Sunday, May 3, 2009


When I was training to be an opera stage director, I was taught that everyone takes information in one of three ways - visual, tactile, or auditory. I could show the singer what I wanted by moving about on the stage, I could move with a hand on the singer or their hand on my shoulder to show how and where I wanted them to move during a phrase, or I could sit and tell them what I wanted. Most of the time I used versions of all three, but mostly it was visual or tactile. The fun of directing was discovering what different needs each singer had and how best to impart information to them. Very few singers could learn just by listening alone. I found that observation fascinating, especially in an art form that was conceived as primarily an auditory one, the singers themselves weren't auditory learners of stage movement. When I had worked as an opera singer, I learned the stage direction auditorally, rarely was it tactile, sometimes visual. So while I was wearing my director's hat, I had to discover the best way to communicate what I wanted to accomplish while making the singers feel empowered.

As an actor, I've noticed that most stage directors give auditory directions, sometimes visual demonstrations, but rarely tactile. Actors tend to be auditory learners, "enter stage left at this line," and it is done exactly. Not much more thought than that.

Working as a puppeteer, I had to discover how the puppet moved, why it moved, what was effective. Weeks would be spent "playing" with the puppet, using a mirror to watch the movement. When we got to the actual staging the director would say, "I want you to enter stage left at this line," but I had to figure out what did that mean. Breaking down the movement into minutia, timing was crucial. How could a foot would be placed, a knee bent, the torso following, arm and hand motion, and most importantly the focus of the puppet's eyes. Was it a comical moment or a serious one? Then I would have to determine the pace of movement for the puppet's blossoming personality. While in the rehearsal process my work was visual and tactile, but it totally became tactile in performance.

I performed in two productions at Gallaudet University as a voice actor. The first was a Moliere play, "The Doctor in Spite of Himself." The actors were all deaf and performed in sign language, we voice actors were cast in different roles, speaking the lines for the hearing audience as the actor was delivering her lines in sign language. Sign language has a whole different syntax than the English we use, so I would say it was a subtext of what was being signed. So imagine - the text was translated from French, then into sign language, the voice actors' scripts were a poetic English version of the original text. I laser-beamed onto the woman playing the character I was voicing, watching how she physically phrased a line so that I could be true to what she was doing. Sometimes I couldn't figure out what line she was saying from the thickly translated verse, and then we would have to communicate which was difficult. I'd grab one of the voice actors who also signed to try and understand which could take a while. In this particular production, the voice actors were off-book, all the lines memorized. During the performance, we sat on the extreme stage left and right sides of the stage, standing when our character appeared, watching the actors from that angle deliver their lines while we spoke the lines, talk about a roller coaster ride. I'd go with visual in this case!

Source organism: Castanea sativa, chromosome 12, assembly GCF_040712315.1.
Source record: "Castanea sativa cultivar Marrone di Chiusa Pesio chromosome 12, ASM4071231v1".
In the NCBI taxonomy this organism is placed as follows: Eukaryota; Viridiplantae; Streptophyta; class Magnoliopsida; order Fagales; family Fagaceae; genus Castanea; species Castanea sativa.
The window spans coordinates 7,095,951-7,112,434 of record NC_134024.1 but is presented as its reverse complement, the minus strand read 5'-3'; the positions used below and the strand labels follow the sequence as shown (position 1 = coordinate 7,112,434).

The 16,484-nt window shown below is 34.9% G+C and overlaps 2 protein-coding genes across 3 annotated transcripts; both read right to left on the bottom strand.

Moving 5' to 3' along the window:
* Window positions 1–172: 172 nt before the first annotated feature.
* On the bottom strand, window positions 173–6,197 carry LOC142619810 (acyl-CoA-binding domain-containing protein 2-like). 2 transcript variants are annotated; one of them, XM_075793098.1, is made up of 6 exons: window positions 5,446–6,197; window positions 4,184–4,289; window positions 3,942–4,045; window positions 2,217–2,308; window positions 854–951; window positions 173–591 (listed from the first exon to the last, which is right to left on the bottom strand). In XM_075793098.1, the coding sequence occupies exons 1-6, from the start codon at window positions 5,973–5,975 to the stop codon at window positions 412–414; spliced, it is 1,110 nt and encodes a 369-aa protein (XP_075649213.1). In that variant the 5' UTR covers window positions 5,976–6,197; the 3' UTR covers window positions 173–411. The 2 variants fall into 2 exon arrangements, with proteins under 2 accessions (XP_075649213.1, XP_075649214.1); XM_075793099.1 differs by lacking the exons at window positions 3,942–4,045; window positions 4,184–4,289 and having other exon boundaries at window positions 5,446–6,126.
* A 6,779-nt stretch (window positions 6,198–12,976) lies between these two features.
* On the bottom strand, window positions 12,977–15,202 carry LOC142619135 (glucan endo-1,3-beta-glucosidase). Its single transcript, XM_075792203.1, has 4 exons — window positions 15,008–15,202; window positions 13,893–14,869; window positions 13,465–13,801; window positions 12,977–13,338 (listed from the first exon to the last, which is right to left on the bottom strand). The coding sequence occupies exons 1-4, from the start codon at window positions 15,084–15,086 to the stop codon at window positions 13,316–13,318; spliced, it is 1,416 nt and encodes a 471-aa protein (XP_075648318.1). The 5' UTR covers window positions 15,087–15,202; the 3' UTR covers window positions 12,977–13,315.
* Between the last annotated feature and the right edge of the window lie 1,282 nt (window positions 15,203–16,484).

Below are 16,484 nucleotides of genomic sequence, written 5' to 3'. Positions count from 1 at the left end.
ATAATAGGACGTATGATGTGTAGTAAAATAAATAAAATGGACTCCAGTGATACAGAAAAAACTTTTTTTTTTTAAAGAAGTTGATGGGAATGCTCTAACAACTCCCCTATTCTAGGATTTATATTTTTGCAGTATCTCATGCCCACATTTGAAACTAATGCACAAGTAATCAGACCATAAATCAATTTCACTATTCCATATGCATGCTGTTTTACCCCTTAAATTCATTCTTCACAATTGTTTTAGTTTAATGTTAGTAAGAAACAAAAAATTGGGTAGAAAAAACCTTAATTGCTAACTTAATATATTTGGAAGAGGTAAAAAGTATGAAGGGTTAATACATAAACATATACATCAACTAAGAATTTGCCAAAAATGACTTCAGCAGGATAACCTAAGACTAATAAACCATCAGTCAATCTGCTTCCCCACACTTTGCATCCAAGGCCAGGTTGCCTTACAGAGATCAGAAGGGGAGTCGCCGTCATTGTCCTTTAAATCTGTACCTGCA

By this point, you probably can tell that I am an auditory learner. Puppetry really challenged me, but I liked performing tactically. I am not a visual person, so performing with deaf actors was an extreme challenge but I became a much better actor and communicator for it.

How do you learn??? How do you take in information? A fascinating question!

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